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OC Health Care Agency releases reports on suicide deaths

The OC Health Care Agency (HCA) today released the “2014 – 2018 Suicide Deaths in Orange County, California” report, available online at www.ochealthinfo.com/suicidereport, which analyzes data sourced from the State of California’s Department of Public Health Death Statistical Master File and Vital Records Business Intelligence System.

Orange County tends to have lower suicide rates compared to the nation and state of California; in fact, it has never exceeded national rate of suicide death for the past two decades. “Orange County is truly a county that cares,” said Chairwoman Lisa Bartlett, Fifth District Supervisor. “The Be Well OC Suicide Prevention Leadership Committee has been meeting monthly to discuss suicide prevention priorities in OC in addition to aligning and expanding current efforts. We want every Orange County resident to know there are resources available and exactly how to receive help — because with help, there is hope.”

An average of 330 OC residents have died by suicide each year over the past five years. Most suicidal people show some signs that they are thinking about suicide. You can learn the warning signs at www.ochealthinfo.com/suicideprevention to be prepared to step in and speak up.

OC’s suicide rate has been steadily increasing about 1.3 percent per year since 2000, and reached an all-time high of 10.8 suicide deaths per 100,000 population in 2018. “Suicide is a serious public health problem that requires everyone to take action,” said Supervisor Andrew Do, First District, who has focused on reforming the County’s mental health system. “If you are thinking about suicide, you’re not alone. Help is out there. It’s free, completely confidential, and available 24/7.”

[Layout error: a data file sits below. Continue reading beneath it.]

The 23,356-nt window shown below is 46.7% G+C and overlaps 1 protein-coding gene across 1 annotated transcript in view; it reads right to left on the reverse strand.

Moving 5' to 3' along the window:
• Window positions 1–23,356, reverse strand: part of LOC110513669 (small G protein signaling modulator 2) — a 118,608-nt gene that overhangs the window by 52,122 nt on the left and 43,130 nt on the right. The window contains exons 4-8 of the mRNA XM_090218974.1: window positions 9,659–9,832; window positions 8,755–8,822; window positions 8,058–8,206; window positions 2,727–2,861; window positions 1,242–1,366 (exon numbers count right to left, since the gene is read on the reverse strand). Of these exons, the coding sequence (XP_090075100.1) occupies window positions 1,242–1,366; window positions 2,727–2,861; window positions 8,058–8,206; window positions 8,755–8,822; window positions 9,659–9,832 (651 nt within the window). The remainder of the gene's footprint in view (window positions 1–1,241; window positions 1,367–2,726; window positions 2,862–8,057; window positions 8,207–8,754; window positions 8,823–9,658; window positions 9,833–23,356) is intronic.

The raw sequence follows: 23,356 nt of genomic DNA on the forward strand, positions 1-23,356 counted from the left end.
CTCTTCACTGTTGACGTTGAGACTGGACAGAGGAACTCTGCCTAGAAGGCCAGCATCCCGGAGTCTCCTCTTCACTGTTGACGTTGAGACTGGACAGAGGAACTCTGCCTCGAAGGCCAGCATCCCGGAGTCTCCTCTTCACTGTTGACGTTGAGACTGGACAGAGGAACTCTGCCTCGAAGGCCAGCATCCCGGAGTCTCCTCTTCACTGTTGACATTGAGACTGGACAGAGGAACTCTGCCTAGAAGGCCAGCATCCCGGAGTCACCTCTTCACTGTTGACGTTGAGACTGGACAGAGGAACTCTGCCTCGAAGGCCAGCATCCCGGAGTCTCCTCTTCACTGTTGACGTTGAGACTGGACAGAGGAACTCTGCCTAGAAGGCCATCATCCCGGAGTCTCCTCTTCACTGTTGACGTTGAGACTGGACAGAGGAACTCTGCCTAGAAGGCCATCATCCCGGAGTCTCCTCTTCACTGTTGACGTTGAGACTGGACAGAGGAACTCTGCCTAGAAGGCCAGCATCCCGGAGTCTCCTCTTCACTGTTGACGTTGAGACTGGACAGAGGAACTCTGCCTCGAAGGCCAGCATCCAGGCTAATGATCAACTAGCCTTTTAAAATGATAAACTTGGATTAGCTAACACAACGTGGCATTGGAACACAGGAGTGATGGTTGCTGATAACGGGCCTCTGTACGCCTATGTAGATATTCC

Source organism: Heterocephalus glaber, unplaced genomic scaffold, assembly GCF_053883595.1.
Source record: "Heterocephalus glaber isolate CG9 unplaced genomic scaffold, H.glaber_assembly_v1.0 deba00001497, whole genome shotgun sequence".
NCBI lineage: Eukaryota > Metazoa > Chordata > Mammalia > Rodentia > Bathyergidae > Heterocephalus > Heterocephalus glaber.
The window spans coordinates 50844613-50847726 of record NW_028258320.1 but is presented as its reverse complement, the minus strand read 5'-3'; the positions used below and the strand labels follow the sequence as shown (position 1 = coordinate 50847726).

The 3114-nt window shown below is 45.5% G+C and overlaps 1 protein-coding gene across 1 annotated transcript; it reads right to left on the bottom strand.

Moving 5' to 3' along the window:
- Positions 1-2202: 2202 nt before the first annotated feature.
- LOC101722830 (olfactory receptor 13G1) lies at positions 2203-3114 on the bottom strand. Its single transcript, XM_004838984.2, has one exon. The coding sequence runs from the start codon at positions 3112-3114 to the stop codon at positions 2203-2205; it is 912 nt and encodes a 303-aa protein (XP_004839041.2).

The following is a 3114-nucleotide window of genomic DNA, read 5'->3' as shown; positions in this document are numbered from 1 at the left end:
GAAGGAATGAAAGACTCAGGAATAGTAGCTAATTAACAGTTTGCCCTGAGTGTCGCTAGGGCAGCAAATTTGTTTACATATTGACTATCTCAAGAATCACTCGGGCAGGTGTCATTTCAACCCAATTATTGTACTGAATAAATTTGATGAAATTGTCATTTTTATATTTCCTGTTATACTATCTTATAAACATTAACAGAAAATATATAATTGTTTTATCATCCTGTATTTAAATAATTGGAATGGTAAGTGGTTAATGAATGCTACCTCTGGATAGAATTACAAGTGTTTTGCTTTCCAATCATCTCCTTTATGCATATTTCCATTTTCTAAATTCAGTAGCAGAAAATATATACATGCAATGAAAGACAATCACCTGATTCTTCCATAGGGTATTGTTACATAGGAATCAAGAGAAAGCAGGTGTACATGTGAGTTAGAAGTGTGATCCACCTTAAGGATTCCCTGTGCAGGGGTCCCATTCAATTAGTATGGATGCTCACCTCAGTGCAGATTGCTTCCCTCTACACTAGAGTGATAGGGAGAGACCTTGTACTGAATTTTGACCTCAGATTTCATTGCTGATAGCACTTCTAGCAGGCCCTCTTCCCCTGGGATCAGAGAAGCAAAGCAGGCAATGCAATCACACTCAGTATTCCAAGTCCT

Middle-aged and older adults continue to be most at-risk groups with the highest numbers and rates of suicide. “With the first Be Well OC campus in my district, mental health care will be treated as a priority, not an afterthought,” said Supervisor Donald P. Wagner, Third District. “Behavioral and mental health issues will not be seen as someone else’s burden but as a challenge we share in together. A person’s life may depend on how easily they can access well-monitored mental care health services, especially if medication changes are involved. There is no shame in seeking help; the National Suicide Prevention Lifeline at 1-800-273-TALK (8255) is one resource dedicated to seeing people through their struggles. No one should feel they have to save their face to save their life — let’s work together to break the stigma for a healthier Orange County.”

Additional key findings from the report include:

  • Non-Hispanic Whites died by suicide in the highest numbers. Compared to all other races and ethnicities, they accounted for 68 percent of all suicide deaths in OC.
  • 75 percent of those who died by suicide in Orange County were male.
  • Coastal cities tended to have higher rates of suicide deaths. The higher rates of suicide deaths in these cities are correlated with the higher populations of adults 55 years and older and Non-Hispanic White residents.

Support is available for those in our community who have lost a loved one to suicide and those who have survived a suicide attempt, including crisis support bereavement groups. Please call 855-OC-LINKS (855-625-4657) to learn more.

The article above was released by the Orange County Health Care Agency.